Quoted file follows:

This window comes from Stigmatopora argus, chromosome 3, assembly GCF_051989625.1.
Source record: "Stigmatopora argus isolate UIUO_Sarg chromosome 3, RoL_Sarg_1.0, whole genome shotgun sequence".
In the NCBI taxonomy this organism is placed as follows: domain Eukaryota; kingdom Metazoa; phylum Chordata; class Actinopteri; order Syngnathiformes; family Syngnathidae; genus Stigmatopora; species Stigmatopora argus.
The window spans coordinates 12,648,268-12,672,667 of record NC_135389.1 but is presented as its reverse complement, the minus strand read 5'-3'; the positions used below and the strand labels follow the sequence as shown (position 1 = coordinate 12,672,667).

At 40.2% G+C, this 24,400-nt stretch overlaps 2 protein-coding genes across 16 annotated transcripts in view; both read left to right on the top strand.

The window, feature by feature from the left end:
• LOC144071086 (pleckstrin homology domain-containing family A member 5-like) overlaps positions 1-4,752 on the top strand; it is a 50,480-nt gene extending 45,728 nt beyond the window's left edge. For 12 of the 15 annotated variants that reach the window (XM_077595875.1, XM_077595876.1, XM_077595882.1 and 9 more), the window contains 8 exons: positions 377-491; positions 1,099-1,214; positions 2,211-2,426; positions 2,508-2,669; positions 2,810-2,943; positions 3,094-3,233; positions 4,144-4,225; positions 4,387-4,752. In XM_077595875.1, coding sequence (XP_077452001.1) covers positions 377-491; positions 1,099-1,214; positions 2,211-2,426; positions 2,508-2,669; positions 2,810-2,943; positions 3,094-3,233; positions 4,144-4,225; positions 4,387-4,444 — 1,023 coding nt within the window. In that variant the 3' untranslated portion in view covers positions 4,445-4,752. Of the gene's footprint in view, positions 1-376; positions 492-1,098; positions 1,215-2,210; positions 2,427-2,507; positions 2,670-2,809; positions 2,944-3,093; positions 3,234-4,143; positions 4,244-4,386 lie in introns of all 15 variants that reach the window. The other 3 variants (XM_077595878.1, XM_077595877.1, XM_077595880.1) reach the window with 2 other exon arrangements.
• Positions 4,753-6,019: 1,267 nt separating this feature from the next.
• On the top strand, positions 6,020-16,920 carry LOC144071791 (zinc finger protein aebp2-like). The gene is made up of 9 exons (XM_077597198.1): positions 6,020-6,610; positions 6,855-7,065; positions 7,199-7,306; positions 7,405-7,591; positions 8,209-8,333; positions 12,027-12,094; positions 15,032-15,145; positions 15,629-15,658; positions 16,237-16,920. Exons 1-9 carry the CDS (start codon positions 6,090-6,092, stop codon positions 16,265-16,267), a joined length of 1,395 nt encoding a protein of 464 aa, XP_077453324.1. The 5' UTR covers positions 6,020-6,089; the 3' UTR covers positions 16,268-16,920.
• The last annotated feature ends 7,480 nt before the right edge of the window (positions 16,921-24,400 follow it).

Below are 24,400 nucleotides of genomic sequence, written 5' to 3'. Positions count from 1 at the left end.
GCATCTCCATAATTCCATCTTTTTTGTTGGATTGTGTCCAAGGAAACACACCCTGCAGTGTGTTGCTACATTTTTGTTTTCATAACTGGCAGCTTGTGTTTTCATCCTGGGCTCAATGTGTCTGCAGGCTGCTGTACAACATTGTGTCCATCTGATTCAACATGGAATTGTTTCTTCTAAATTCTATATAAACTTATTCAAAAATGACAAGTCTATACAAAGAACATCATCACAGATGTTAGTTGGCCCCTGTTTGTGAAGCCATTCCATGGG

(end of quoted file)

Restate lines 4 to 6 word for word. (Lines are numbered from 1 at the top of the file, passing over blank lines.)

The window spans coordinates 12,648,268-12,672,667 of record NC_135389.1 but is presented as its reverse complement, the minus strand read 5'-3'; the positions used below and the strand labels follow the sequence as shown (position 1 = coordinate 12,672,667).

At 40.2% G+C, this 24,400-nt stretch overlaps 2 protein-coding genes across 16 annotated transcripts in view; both read left to right on the top strand.

The window, feature by feature from the left end: